"In this world nothing can be said to be certain, except death and taxes."
Taxes are certain. One primary tax is the individual income tax. Congress initiated the first federal income tax in 1862 to collect revenue for the expenses of the Civil War. The tax was eliminated in 1872. It made a short-lived comeback in 1894 but was ruled unconstitutional the very next year. Then, in 1913, the federal income tax resurfaced when the 16th Amendment to the Constitution gave Congress legal authority to tax income. And today, the federal income tax is well established and certain.
However, the details of income taxation are uncertain and subject to change. The 16th Amendment does not identify specific details. It does not define what portion of income should be taxed. It also does not define key elements of income tax such as tax deductions, tax exemptions, and expenses or how taxable income is determined. These omissions in the 16th Amendment allow federal income tax laws to change as lawmakers make decisions on raising revenue for government spending, making fairer tax laws, or stimulating the economy. And taxation laws have changed many times. The most recent change in tax laws came on December 22, 2017: President Trump signed the 2017 Tax Cuts and Jobs Act, which went into effect on January 1, 2018. But it's important to understand some basics of individual income taxation before these changes are addressed.
PART 1: The Basics
The Internal Revenue Service
Regardless of changes in taxation laws, taxes must be collected. In 1862, collection was the responsibility of a Commissioner of Internal Revenue. In 1894, this was changed to the Bureau of Internal Revenue and renamed in the 1950s as the Internal Revenue Service (IRS).1 The IRS is the branch of the Treasury Department responsible for implementing tax legislation, interpreting tax law, ensuring taxpayers' compliance with the law, and collecting income tax.
Additionally, for each new tax year there are hundreds of forms and publications the IRS updates and adjusts for the cost of living. Adjustments for inflation are beneficial to taxpayers and prevent credits or deductions from having a reduced value. These adjustments also prevent taxpayers from possibly paying a higher tax rate when there is no actual increase in real income. For example, if your income increases by 3 percent in a year when the inflation rate is also 3 percent, your real income hasn't changed. However, unless income tax brackets are adjusted each year for inflation, you might find yourself in a higher tax bracket (and thus paying a higher tax rate) even though in inflation-adjusted terms, your income hasn't changed. It's certain—the IRS is an important agency.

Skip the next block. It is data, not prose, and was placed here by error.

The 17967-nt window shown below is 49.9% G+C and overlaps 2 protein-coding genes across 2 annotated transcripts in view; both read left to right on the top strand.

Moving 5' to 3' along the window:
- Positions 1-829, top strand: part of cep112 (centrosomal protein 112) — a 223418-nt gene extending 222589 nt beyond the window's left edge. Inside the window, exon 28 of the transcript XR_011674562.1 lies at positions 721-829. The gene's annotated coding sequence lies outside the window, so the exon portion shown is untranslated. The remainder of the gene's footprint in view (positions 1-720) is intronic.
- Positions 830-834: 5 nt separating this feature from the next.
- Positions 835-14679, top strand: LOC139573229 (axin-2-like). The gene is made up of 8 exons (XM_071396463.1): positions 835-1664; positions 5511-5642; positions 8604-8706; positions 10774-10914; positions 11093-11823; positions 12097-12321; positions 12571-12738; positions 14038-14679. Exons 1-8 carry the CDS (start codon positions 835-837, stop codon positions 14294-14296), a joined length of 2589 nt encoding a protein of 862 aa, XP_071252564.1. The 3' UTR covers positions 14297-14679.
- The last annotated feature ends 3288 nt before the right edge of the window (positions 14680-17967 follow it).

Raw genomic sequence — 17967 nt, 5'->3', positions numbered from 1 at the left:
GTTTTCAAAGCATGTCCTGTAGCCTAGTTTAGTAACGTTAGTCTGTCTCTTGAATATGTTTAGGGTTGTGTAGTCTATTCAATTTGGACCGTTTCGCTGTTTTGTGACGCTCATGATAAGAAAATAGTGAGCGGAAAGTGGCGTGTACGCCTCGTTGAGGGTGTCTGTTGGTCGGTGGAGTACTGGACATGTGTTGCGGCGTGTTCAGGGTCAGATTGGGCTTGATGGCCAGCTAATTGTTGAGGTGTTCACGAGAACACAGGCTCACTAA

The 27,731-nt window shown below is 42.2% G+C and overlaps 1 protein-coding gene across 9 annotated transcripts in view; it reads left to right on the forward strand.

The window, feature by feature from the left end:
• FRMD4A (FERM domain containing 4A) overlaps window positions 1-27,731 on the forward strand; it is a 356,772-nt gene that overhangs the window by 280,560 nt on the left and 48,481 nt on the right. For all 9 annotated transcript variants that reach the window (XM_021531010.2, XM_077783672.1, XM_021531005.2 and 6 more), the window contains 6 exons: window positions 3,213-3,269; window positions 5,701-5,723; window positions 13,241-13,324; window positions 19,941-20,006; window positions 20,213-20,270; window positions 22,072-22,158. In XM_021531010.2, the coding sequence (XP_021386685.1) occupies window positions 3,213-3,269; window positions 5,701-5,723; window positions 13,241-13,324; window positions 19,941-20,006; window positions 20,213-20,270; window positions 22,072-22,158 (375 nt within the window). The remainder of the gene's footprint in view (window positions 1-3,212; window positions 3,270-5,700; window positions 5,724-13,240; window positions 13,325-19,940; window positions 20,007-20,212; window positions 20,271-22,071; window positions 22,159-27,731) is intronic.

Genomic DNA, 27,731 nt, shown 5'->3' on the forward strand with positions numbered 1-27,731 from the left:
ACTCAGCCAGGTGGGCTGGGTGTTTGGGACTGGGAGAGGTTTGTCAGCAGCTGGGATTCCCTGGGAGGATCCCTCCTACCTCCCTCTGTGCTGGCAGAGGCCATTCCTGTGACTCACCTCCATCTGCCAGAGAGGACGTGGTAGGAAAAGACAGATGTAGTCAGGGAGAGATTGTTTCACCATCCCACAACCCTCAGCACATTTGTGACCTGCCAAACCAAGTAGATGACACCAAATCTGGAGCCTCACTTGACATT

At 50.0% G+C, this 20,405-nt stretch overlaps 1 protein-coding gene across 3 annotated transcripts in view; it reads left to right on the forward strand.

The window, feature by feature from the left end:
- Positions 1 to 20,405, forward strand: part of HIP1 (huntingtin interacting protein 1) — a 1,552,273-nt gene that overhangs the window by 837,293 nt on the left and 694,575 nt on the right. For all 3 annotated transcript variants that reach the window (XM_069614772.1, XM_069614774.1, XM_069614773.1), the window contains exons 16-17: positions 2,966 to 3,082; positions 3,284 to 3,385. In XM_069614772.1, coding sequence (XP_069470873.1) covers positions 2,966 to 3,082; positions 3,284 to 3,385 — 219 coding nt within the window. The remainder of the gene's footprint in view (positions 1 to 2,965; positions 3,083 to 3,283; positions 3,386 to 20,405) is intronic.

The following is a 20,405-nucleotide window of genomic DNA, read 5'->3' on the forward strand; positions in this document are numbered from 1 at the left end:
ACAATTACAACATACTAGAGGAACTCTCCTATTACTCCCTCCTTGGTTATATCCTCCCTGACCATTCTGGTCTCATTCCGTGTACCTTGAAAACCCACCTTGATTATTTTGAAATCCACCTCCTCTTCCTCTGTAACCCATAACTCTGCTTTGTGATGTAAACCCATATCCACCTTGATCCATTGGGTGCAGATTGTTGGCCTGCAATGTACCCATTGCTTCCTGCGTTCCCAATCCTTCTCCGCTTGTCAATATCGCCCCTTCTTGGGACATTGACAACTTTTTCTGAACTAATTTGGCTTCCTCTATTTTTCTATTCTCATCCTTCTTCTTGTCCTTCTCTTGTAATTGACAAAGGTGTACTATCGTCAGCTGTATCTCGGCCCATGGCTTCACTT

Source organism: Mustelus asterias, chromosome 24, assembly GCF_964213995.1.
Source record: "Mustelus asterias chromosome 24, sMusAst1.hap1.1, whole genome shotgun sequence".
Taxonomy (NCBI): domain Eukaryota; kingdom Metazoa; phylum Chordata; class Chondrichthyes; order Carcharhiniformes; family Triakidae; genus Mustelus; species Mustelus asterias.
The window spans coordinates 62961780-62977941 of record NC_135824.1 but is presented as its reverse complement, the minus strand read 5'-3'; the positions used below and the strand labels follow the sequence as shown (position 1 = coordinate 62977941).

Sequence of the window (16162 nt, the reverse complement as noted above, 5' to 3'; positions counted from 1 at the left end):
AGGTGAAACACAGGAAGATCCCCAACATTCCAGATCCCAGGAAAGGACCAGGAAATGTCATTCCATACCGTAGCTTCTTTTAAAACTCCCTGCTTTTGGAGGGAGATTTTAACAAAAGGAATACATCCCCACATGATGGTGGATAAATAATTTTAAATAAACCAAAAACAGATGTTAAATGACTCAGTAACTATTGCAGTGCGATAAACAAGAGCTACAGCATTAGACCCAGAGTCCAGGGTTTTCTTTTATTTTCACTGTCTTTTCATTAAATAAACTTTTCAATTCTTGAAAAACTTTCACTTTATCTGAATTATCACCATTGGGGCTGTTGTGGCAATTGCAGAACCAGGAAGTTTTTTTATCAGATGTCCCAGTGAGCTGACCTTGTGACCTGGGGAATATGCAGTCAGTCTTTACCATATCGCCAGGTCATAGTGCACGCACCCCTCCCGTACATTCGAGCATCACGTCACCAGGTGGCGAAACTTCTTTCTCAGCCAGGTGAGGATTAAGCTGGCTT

Collecting Income Tax
The Current Tax Payment Act was signed into law in 1943 and has made collecting income tax easier. This law requires employers to withhold federal income tax from an employee's paycheck each pay period and to send the payment directly to the IRS on behalf of the employee.2 In this way, income tax is collected on a pay-as-you-earn basis. The amount withheld is determined by information the employee provides on an IRS W-4 form. The information is used to calculate a reasonable estimate of the amount of income tax to be withheld from each paycheck.
By January 31 of each year, employers must furnish employees a W-2 Wage and Tax Statement. Employees use this form to complete individual tax returns. Among other things, it includes the total amount of income earned and the amount of federal tax withheld over the given year. Generally, if too much federal income tax has been withheld, a taxpayer will receive a refund. If not enough has been withheld, the taxpayer must pay the additional tax owed.
The Individual Taxpayer
Individual taxpayers are important for government funding. Individual income taxes are the leading source of revenue to support government spending. For example, in 2017, almost 48 percent of government revenue was provided by individual income tax (Figure 1).
All individuals who meet certain income requirements must file an annual tax return—it's the law. Taxpayers must identify all forms of income and calculate the amount of taxable income to arrive at their tax liability. Taxable income is calculated based on the taxpayer's adjusted gross income for the tax year minus allowable tax exemptions, deductions, and credits. But changes in taxation laws change the details and can make filing a tax return complicated.
Filing Status and Tax Brackets
When filing a return, a taxpayer's filing status is classified as married or unmarried. Married taxpayers can choose to either combine their incomes and file a joint return or file separately. Unmarried taxpayers are classified as either single taxpayers or heads of household if they meet certain guidelines. There is also an additional qualifying widow(er) status for those who meet special circumstances. These taxpayers are allowed to use the joint return tax rates.
After calculating taxable income and identifying a filing status, the amount of tax liability can be determined using percentage rates. Taxable income is divided into brackets that group income according to amounts. Income within each bracket is taxed at a specific rate for that bracket. Income limits in each bracket are different for each filing status. This process ensures the federal individual income tax is a progressive tax based on the ability-to-pay principle. This progressive tax applies higher tax rates to higher income brackets than those applied to lower brackets. While that might seem complicated, the structure ensures that taxpayers with lower incomes pay a smaller overall tax rate than those with higher incomes.